Monday’s semifinal was the fifth meeting between Gonzaga and San Francisco over the past two seasons. Gonzaga had won each of the previous four, and done so by an average margin of 16 points per game. Taken at face value, that seems like a dominant run for the Zags over the Dons.
Over that same span, though, no other West Coast Conference team played Gonzaga as close, on average, as San Francisco. Not Saint Mary’s, which Gonzaga outscored on average by 17.8 points per game, and not BYU, which Gonzaga outscored on average by 18.5 points per game.
Just looking at this season, which saw the Dons lead Gonzaga at halftime in both of the first two meetings, one would have been wise to expect a close game in Vegas.
“The rest of our games are going to be like this,” head coach Mark Few says. “On one hand we can’t say there’s more parity in college basketball than ever and everybody's shrunk closer to the mean and then be shocked when games are close.”
Early on, it looked like Gonzaga might handle this game with ease. The Zags pounded the ball into the paint as they have all season long. It resulted in easy baskets and led to quick foul trouble for the Dons, who saw their first five fouls of the game go to big men. Those fouls came back to haunt San Francisco when starting center Jimbo Lull fouled out of the game with 2:20 left to play.
Lull’s exit came just as the tide was turning away from his team and towards the Zags.
With 5:11 to play, senior guard Jordan Ratinho hit a three and the lead swung back to San Francisco. It silenced the overwhelmingly pro-Gonzaga crowd, turning energy to palpable anxiety in an instant.
Joel Ayayi, however, was unfazed. The sophomore took over down the stretch, scoring eight of the Zags’ next 11 points. Ayayi hit three massive buckets during that span, and accounted for all of Gonzaga’s field goals over the final five minutes of the game.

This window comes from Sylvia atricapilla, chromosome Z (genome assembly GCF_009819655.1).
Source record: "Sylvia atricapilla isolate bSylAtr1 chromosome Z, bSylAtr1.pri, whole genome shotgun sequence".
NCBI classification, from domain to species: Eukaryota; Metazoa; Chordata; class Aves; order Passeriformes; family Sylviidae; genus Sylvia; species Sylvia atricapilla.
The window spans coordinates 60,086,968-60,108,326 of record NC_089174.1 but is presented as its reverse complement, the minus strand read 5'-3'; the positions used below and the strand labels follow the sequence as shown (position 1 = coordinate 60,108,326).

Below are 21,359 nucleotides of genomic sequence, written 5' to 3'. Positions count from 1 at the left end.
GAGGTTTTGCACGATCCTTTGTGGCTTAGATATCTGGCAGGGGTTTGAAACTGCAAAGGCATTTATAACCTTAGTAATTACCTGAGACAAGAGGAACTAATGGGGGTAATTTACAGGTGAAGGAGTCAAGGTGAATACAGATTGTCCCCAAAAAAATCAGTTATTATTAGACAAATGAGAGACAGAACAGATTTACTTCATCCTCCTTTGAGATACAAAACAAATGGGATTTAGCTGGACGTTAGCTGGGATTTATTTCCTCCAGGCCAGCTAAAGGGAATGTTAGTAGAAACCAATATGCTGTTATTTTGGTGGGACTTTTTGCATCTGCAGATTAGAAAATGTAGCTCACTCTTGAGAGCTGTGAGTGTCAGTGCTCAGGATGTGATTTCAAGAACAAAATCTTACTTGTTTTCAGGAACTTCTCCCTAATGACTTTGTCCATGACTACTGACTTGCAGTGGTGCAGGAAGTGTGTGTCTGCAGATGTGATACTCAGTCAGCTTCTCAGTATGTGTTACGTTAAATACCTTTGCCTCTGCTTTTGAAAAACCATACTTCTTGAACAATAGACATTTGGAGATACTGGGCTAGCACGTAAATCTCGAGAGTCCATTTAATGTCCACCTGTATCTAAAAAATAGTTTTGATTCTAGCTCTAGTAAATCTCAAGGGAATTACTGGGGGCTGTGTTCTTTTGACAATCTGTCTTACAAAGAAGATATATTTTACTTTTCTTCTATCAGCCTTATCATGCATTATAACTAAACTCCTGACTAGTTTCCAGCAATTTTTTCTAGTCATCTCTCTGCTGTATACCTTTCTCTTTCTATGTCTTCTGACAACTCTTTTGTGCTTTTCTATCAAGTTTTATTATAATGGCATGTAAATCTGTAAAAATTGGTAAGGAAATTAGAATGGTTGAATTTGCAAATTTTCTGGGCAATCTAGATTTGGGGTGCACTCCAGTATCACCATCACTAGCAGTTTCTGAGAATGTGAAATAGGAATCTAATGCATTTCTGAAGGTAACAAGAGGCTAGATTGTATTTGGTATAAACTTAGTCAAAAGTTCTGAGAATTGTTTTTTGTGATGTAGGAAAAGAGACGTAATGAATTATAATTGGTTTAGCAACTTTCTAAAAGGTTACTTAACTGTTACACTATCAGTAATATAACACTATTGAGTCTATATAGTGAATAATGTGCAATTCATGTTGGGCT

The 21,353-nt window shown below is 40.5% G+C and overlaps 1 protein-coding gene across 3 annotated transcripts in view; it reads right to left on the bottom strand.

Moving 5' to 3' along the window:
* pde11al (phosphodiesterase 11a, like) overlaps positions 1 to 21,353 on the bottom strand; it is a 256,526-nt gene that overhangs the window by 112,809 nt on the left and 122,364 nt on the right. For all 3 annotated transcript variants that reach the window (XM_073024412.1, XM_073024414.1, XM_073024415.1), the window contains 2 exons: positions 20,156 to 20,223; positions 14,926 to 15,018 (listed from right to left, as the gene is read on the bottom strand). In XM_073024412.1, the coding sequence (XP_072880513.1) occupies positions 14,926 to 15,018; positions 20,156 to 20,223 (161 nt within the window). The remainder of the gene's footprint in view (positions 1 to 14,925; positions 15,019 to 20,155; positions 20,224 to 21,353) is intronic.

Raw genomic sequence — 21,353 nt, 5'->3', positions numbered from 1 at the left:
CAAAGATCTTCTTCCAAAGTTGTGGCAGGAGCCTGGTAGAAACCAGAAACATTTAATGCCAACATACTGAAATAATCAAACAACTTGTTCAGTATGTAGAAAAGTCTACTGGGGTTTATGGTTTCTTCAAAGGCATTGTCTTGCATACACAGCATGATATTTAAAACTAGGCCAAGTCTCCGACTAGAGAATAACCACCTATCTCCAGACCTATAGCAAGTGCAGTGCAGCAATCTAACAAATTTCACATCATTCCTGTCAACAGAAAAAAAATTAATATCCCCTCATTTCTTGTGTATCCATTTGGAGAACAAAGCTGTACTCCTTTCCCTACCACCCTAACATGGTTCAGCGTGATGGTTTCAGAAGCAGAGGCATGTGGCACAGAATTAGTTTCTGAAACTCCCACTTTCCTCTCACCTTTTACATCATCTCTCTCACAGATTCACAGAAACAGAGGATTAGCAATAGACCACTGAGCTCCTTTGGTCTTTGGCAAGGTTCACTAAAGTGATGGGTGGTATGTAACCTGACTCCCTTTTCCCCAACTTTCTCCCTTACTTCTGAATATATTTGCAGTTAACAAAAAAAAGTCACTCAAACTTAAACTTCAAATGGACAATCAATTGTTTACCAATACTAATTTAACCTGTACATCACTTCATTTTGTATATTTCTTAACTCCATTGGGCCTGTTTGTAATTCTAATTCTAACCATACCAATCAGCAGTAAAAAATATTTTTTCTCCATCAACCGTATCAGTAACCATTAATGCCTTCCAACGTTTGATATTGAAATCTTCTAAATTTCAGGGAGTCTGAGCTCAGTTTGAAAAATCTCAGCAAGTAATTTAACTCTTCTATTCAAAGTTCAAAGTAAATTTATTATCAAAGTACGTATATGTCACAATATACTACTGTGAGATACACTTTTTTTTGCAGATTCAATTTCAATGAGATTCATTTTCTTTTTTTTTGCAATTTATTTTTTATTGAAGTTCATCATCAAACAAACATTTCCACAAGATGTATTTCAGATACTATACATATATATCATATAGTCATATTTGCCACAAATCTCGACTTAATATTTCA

“I was excited,” Few says of the game. “I thought we were really good in the end of game stuff and held off a very, very good San Francisco team.”
The final points came from senior Killian Tillie, who hit two free throws to push Gonzaga’s lead to 4 with 11 seconds left. Gonzaga won 81-77. It was just one more big, clutch moment for the senior inside of Orleans Arena.
“We’ve had a great run in Vegas,” Tillie says. “Still got one more game tomorrow so we’re focused on that and finishing it strong.”
That final game will come against the No. 3 seed Saint Mary’s Gaels. For the 11th time in the past 17 seasons it will be Zags versus Gaels, two arch-rivals, in the WCC Tournament championship game.
Saint Mary’s squeaked past BYU despite playing poorly for almost the entire game. The Cougars never managed to pull away from the Gaels, however, in part because they kept shooting themselves in the foot.
With 8:30 remaining in the game, the Cougars were clinging to a 5-point lead, and then everything changed. The Gaels pulled down a rebound and started out on a fastbreak, which was stopped by the referees almost immediately. The reason? BYU’s Zac Seljaas fell to the ground behind Saint Mary’s Malik Fitts. Offensive foul on the Gaels. The officials went to the monitor for a review, and determined that Fitts did nothing wrong. Seljaas decided to try his hand at acting and flopped. The call was reversed, Saint Mary’s was given the ball and the Gaels stormed off on a quick 6-0 run to take the lead. To make things worse, BYU head coach Mark Pope was so upset at the referees that he was given a technical foul for yelling at them.
The Cougars unraveled and the Gaels stepped up, ultimately winning on a Jordan Ford jumper with 1.4 seconds to go.
With 1.4 to go.— Will Maupin (@willmaup) March 10, 2020
Jordan Ford. For the lead. pic.twitter.com/eFlJBYfZDR
Gonzaga players mentioned wanting to face BYU on Tuesday, seeking revenge for the Cougars win over the Zags last month. They won’t get that, but they will get a shot at revenge against the team which upset them in last year’s WCC Tournament championship game.
Gonzaga versus Saint Mary’s
Tuesday, March 10 at 6 pm
Orleans Arena, Las Vegas